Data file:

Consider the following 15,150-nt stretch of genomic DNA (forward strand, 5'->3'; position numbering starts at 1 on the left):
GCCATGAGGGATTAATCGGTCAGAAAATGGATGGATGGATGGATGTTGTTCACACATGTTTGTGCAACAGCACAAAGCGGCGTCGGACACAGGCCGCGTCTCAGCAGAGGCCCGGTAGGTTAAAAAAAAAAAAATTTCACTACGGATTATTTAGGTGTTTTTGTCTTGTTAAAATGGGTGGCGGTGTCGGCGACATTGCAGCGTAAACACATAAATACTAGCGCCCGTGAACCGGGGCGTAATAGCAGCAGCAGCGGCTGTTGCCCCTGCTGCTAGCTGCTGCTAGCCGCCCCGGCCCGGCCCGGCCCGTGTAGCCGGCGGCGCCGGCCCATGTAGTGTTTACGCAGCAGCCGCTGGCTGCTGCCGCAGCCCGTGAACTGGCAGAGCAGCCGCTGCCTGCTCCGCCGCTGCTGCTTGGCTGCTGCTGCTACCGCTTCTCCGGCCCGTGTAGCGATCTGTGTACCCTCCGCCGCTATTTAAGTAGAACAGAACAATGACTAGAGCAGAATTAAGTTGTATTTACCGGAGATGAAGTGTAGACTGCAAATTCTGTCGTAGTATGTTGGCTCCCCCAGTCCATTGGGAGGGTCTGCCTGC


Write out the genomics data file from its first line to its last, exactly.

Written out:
Consider the following 15,150-nt stretch of genomic DNA (forward strand, 5'->3'; position numbering starts at 1 on the left):
GCCATGAGGGATTAATCGGTCAGAAAATGGATGGATGGATGGATGTTGTTCACACATGTTTGTGCAACAGCACAAAGCGGCGTCGGACACAGGCCGCGTCTCAGCAGAGGCCCGGTAGGTTAAAAAAAAAAAAATTTCACTACGGATTATTTAGGTGTTTTTGTCTTGTTAAAATGGGTGGCGGTGTCGGCGACATTGCAGCGTAAACACATAAATACTAGCGCCCGTGAACCGGGGCGTAATAGCAGCAGCAGCGGCTGTTGCCCCTGCTGCTAGCTGCTGCTAGCCGCCCCGGCCCGGCCCGGCCCGTGTAGCCGGCGGCGCCGGCCCATGTAGTGTTTACGCAGCAGCCGCTGGCTGCTGCCGCAGCCCGTGAACTGGCAGAGCAGCCGCTGCCTGCTCCGCCGCTGCTGCTTGGCTGCTGCTGCTACCGCTTCTCCGGCCCGTGTAGCGATCTGTGTACCCTCCGCCGCTATTTAAGTAGAACAGAACAATGACTAGAGCAGAATTAAGTTGTATTTACCGGAGATGAAGTGTAGACTGCAAATTCTGTCGTAGTATGTTGGCTCCCCCAGTCCATTGGGAGGGTCTGCCTGC